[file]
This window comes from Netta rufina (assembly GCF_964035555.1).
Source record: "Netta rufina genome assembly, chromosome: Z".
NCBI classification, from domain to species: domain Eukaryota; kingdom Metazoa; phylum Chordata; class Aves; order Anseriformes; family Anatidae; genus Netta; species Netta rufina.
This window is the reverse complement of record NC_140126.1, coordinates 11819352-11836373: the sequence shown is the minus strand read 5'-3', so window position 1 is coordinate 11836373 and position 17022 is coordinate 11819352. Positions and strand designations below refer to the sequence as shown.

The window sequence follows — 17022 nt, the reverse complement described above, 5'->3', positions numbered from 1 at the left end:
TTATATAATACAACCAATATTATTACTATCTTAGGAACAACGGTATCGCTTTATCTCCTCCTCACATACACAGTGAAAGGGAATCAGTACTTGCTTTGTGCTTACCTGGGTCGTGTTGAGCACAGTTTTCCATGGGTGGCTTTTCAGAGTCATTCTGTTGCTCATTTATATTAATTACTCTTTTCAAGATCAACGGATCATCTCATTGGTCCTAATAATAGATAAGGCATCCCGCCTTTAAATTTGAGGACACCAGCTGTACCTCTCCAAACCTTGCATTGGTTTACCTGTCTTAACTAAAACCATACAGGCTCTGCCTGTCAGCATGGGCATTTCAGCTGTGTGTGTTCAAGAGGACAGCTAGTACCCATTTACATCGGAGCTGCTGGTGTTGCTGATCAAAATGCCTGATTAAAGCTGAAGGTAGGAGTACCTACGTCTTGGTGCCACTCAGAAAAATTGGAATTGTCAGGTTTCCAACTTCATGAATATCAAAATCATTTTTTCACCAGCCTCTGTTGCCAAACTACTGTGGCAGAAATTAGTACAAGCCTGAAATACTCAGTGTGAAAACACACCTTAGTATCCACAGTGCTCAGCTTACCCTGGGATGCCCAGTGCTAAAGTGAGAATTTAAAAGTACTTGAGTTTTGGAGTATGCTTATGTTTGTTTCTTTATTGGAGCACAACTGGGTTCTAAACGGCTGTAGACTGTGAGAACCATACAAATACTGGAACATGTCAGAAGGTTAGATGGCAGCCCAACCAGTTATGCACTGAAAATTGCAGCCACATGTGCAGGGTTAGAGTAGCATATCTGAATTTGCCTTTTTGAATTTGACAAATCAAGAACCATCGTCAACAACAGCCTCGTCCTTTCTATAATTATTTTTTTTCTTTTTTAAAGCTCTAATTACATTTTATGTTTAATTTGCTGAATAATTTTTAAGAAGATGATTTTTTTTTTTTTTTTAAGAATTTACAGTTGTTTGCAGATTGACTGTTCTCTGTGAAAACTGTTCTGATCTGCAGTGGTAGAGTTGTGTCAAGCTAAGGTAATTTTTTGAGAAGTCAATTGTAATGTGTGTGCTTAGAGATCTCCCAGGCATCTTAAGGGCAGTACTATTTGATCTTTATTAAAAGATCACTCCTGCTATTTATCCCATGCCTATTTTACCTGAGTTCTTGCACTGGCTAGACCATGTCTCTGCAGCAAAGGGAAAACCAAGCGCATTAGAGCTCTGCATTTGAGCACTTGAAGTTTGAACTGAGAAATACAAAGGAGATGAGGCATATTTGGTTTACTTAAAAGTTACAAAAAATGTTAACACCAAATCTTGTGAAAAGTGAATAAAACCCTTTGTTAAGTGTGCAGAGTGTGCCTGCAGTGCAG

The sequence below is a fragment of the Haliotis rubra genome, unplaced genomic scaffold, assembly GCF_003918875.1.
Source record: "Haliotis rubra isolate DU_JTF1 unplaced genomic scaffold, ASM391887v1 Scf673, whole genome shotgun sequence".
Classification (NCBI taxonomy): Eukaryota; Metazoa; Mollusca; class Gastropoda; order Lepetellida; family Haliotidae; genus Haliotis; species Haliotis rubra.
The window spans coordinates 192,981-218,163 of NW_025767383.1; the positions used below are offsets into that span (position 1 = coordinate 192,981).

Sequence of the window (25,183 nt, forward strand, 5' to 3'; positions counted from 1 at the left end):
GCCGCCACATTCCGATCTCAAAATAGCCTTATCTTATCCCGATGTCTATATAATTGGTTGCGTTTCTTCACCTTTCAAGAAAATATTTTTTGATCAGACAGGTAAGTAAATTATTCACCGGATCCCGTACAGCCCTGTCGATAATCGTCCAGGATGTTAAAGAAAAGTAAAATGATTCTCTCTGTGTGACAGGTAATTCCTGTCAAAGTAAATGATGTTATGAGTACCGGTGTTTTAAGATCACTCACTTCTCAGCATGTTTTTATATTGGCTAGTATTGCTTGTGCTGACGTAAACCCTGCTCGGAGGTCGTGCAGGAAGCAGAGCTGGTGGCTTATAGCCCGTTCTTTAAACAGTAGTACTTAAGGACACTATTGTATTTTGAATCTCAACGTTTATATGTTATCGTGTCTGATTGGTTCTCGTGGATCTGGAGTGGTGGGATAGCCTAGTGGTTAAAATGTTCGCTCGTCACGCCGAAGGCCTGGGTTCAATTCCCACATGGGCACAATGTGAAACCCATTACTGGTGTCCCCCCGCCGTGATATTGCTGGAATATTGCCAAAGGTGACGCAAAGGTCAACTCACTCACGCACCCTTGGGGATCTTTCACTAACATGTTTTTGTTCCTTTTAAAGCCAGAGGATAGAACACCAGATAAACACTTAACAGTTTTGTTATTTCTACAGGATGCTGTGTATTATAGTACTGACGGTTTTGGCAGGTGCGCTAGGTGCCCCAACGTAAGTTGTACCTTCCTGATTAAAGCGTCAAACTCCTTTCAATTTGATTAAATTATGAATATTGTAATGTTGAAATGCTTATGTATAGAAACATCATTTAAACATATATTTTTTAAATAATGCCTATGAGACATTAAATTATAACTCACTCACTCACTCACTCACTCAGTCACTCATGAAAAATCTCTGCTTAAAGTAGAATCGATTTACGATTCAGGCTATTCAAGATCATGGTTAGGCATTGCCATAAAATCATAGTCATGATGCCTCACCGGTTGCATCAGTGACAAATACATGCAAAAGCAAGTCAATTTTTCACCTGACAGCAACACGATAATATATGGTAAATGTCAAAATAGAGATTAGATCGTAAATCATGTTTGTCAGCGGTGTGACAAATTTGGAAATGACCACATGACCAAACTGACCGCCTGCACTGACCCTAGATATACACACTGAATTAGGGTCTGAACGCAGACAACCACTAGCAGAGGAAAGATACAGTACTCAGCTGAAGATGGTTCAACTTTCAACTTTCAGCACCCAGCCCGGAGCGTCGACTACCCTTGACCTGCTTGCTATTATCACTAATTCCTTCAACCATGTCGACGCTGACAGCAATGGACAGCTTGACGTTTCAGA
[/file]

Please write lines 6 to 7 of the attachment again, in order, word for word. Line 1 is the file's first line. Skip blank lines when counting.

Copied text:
TTATATAATACAACCAATATTATTACTATCTTAGGAACAACGGTATCGCTTTATCTCCTCCTCACATACACAGTGAAAGGGAATCAGTACTTGCTTTGTGCTTACCTGGGTCGTGTTGAGCACAGTTTTCCATGGGTGGCTTTTCAGAGTCATTCTGTTGCTCATTTATATTAATTACTCTTTTCAAGATCAACGGATCATCTCATTGGTCCTAATAATAGATAAGGCATCCCGCCTTTAAATTTGAGGACACCAGCTGTACCTCTCCAAACCTTGCATTGGTTTACCTGTCTTAACTAAAACCATACAGGCTCTGCCTGTCAGCATGGGCATTTCAGCTGTGTGTGTTCAAGAGGACAGCTAGTACCCATTTACATCGGAGCTGCTGGTGTTGCTGATCAAAATGCCTGATTAAAGCTGAAGGTAGGAGTACCTACGTCTTGGTGCCACTCAGAAAAATTGGAATTGTCAGGTTTCCAACTTCATGAATATCAAAATCATTTTTTCACCAGCCTCTGTTGCCAAACTACTGTGGCAGAAATTAGTACAAGCCTGAAATACTCAGTGTGAAAACACACCTTAGTATCCACAGTGCTCAGCTTACCCTGGGATGCCCAGTGCTAAAGTGAGAATTTAAAAGTACTTGAGTTTTGGAGTATGCTTATGTTTGTTTCTTTATTGGAGCACAACTGGGTTCTAAACGGCTGTAGACTGTGAGAACCATACAAATACTGGAACATGTCAGAAGGTTAGATGGCAGCCCAACCAGTTATGCACTGAAAATTGCAGCCACATGTGCAGGGTTAGAGTAGCATATCTGAATTTGCCTTTTTGAATTTGACAAATCAAGAACCATCGTCAACAACAGCCTCGTCCTTTCTATAATTATTTTTTTTCTTTTTTAAAGCTCTAATTACATTTTATGTTTAATTTGCTGAATAATTTTTAAGAAGATGATTTTTTTTTTTTTTTTAAGAATTTACAGTTGTTTGCAGATTGACTGTTCTCTGTGAAAACTGTTCTGATCTGCAGTGGTAGAGTTGTGTCAAGCTAAGGTAATTTTTTGAGAAGTCAATTGTAATGTGTGTGCTTAGAGATCTCCCAGGCATCTTAAGGGCAGTACTATTTGATCTTTATTAAAAGATCACTCCTGCTATTTATCCCATGCCTATTTTACCTGAGTTCTTGCACTGGCTAGACCATGTCTCTGCAGCAAAGGGAAAACCAAGCGCATTAGAGCTCTGCATTTGAGCACTTGAAGTTTGAACTGAGAAATACAAAGGAGATGAGGCATATTTGGTTTACTTAAAAGTTACAAAAAATGTTAACACCAAATCTTGTGAAAAGTGAATAAAACCCTTTGTTAAGTGTGCAGAGTGTGCCTGCAGTGCAG

The sequence below is a fragment of the Haliotis rubra genome, unplaced genomic scaffold, assembly GCF_003918875.1.